Degree(s): BJ '85, JD '93
What do you do?
I am currently a shareholder in the law firm of Polsinelli P.C. in the firm’s Springfield, Mo. office. I’ve focused my practice on management-side labor and employment relations law. As such, I counsel clients on a broad array of day-to-day personnel management and union-management issues. I also provide management training programs in the areas of sexual harassment, drug and alcohol policies, labor relations and general personnel administration.
Why did you switch from journalism to law?
After I worked in magazine editorial production for several years in Atlanta, Ga., I began considering returning to school for post-graduate work. I looked at all of my options, including business school, medical school, etc. Eventually, I began looking at law school. It seemed like the better fit for me. The Missouri School of Journalism requires its students to acquire a very broad-based liberal arts education as groundwork for their J-School education. Well, law school is almost a perfect post-graduate option within that liberal arts framework.
How has your journalism background helped you in being a successful lawyer?
My journalism background has been invaluable to my law practice. It provided me with witness interviewing, analytical and writing skills which I believe are unmatched by any other pre-law education and/or training. In addition, I have been fortunate throughout my practice to represent media organizations from time to time, and I can utilize my own journalism background to better assist these clients with their needs.
What is the best professional lesson you learned at the J-School?
Whatever it is, your work product bears your name, and your name is only as good as that work product. You usually only get one chance to get the story right, so you need to take care to get it right the first time. Also, every face tells a story. Your job is to weave those stories into the fabric of truth. While that may sound simplistic, when you distill the art of reporting on the human experience as well as a lawyer’s representation of his or her clients to their basic terms, you cannot honestly describe those responsibilities differently.
What is your favorite J-School memory?
I was able to work at The Missourian during a Christmas interim. All in all, I spent almost five weeks doing nothing else but working at the paper, just like a full-time job. There were no other on-campus distractions. That opportunity gave me a taste of functioning as a working journalist. I can think of no other way to hone your craft than to immerse yourself totally into it. I was fortunate enough to have that opportunity.
What was your favorite class in college? Why?
I have to answer this in two parts. First, my favorite undergraduate class was Econ 51 with Professor Walter Johnson. Professor Johnson was a legend by the time I was able to take his class. Granted, it was difficult, and he challenged you to go beyond the simple answer to a question, problem or situation. Perhaps that’s why I remember it so fondly. In law school, my favorite class was Labor Law with Dean Tim Heinsz. In addition to his classroom instruction, he invited interested students to accompany him as observers to labor arbitrations in which he was the arbitrator, then would take the time during lunch to discuss with us what we had observed and apply our classroom instruction with those real-life situations. He is one of the reasons I chose to practice labor and employment relations law. His untimely passing dealt a great blow to our MU community.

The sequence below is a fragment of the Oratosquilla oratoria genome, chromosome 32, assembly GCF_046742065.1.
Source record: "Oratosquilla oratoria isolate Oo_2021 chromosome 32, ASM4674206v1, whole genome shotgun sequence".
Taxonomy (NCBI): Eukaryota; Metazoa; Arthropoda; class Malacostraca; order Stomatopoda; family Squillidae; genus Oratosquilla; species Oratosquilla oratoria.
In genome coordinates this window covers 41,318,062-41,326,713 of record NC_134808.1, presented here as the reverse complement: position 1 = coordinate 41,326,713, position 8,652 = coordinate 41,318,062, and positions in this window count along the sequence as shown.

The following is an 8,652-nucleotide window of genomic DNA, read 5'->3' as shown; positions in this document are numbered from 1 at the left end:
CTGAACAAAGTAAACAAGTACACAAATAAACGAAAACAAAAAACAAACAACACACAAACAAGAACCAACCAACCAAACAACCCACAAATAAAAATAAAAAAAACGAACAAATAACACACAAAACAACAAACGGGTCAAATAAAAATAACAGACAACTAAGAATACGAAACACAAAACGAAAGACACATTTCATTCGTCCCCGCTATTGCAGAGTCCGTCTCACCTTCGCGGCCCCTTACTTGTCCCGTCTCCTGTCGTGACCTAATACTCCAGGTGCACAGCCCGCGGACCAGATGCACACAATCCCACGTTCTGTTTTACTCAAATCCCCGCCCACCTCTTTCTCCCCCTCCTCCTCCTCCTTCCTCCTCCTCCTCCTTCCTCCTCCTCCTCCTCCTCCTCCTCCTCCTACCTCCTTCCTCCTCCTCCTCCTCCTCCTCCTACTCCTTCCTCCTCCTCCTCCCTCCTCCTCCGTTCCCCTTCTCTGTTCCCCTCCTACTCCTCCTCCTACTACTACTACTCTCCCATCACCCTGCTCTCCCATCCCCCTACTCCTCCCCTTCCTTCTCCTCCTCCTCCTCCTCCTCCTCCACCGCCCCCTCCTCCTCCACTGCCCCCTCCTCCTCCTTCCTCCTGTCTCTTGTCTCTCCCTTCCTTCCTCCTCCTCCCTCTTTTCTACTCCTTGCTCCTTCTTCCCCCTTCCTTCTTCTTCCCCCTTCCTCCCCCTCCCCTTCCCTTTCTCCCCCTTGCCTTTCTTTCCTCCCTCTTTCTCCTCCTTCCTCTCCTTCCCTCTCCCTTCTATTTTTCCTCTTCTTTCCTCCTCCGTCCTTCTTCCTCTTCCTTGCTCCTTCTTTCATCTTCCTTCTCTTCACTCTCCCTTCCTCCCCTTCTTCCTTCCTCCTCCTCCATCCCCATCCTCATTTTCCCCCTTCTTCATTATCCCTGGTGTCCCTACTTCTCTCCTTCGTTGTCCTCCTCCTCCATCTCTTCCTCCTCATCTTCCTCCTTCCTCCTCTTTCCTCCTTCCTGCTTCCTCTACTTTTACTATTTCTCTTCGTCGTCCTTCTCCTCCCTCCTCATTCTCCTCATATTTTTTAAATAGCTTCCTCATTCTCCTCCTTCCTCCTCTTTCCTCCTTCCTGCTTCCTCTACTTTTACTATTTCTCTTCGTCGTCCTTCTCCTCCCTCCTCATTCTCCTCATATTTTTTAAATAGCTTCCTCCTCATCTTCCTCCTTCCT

What is something about you people might be surprised to know?
I am a huge fan of Formula 1 racing. Several years ago, my wife and her sister gave me the gift of attending a racing school at Las Vegas Motor Speedway, where I was able to drive a Champ Car replica at an average lap speed of 157 mph for several laps under the lights. Racing that fast while you are six inches above the ground and the wind is whistling past your helmet is almost difficult to describe. In fact, I was speechless when I finally climbed out of my car.
Why did you decide to be active in the MU Alumni Association?
I had been a member of the association since graduating from the J-School in 1985. In 1996, I thought it would be interesting to become involved on one of the national standing committees as a volunteer; I really didn’t care which one. At the time, the association’s Rules Committee was where lawyer volunteers seemed to land. That’s where I was asked to serve, and I got my first intriguing glimpse at how the association worked.
Here’s your chance, Jay, to share why all Mizzou alumni should join MUAA.
During our times as students, we receive much from the University, both in and out of class. Eventually, and that point differs from person to person, there is a time to give something back. The association strives to be the preeminent resource for the University and support Missouri’s flagship University through lifelong relationships. Those relationships are enhanced through advocacy, communication and volunteerism. I believe all alumni should work to improve this University for our children’s benefit. Their membership in the association provides them access to unique mechanisms through which to work for this improvement.
Updated: November 3, 2011